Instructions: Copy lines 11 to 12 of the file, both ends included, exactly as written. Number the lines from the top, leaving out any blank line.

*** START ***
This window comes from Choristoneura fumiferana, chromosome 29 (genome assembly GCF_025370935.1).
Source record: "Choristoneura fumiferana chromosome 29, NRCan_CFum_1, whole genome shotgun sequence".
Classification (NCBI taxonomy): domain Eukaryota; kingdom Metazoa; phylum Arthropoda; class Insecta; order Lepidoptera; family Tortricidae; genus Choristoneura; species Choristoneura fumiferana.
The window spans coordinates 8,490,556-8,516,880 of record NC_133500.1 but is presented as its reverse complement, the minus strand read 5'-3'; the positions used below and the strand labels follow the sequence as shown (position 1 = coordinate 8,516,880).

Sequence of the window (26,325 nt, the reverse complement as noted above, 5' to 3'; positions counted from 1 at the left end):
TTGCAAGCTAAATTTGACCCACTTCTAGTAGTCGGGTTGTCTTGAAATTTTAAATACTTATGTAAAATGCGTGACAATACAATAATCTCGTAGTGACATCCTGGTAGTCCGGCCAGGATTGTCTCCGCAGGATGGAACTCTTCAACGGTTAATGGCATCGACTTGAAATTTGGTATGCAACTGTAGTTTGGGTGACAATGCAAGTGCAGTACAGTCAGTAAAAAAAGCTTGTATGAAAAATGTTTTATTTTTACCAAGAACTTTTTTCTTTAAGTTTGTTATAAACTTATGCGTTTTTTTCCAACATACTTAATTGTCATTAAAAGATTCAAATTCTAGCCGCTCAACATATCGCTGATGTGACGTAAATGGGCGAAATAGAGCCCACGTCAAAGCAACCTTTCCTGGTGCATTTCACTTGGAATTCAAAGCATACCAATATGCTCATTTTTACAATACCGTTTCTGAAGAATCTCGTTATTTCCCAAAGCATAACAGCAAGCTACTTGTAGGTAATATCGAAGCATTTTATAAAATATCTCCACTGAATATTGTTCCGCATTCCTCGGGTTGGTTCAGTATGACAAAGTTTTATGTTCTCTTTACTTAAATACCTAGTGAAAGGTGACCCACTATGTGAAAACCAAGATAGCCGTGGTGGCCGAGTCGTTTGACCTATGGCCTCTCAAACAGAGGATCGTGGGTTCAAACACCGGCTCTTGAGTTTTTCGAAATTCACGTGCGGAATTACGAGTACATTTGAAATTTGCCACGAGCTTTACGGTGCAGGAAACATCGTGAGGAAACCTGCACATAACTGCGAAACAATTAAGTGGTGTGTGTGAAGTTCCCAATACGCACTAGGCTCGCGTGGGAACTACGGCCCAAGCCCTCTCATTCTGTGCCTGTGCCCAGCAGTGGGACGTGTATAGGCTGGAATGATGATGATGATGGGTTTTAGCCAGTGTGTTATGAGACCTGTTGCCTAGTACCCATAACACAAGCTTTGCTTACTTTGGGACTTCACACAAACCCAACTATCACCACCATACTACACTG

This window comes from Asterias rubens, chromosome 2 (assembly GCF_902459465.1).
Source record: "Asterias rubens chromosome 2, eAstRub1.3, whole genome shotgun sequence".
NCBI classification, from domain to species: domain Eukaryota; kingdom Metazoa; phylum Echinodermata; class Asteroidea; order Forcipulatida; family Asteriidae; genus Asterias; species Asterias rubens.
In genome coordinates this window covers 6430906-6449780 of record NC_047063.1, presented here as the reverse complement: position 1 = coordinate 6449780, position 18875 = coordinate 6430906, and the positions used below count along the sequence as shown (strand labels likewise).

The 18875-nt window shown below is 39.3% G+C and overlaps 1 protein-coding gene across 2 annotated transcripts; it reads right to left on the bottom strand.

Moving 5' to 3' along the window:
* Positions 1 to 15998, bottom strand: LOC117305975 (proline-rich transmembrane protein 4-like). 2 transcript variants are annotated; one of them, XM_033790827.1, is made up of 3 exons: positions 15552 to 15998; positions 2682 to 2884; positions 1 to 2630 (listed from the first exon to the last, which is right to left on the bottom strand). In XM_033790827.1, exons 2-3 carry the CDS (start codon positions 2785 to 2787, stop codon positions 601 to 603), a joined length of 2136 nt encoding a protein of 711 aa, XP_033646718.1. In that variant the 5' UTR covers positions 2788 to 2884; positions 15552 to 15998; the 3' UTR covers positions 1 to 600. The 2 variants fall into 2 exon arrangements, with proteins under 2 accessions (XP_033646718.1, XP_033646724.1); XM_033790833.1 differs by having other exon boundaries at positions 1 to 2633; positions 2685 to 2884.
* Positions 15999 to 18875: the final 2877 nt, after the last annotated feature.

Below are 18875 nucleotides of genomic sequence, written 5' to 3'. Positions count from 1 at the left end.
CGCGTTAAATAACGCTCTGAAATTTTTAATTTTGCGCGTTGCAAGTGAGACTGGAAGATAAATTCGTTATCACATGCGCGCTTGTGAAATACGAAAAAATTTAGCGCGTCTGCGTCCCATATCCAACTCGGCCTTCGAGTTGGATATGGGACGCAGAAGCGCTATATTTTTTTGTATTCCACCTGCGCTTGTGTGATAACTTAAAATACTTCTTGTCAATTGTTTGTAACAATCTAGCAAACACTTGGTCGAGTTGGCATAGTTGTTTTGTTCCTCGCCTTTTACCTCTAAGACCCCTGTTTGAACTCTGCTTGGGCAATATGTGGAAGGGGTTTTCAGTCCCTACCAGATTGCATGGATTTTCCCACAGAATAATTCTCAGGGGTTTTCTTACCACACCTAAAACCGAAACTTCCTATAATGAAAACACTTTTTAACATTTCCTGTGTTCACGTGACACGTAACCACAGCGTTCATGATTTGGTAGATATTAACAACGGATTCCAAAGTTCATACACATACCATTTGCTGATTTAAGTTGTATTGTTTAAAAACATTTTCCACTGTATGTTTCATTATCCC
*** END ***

The 18875-nt window shown below is 39.3% G+C and overlaps 1 protein-coding gene across 2 annotated transcripts; it reads right to left on the bottom strand.

Moving 5' to 3' along the window: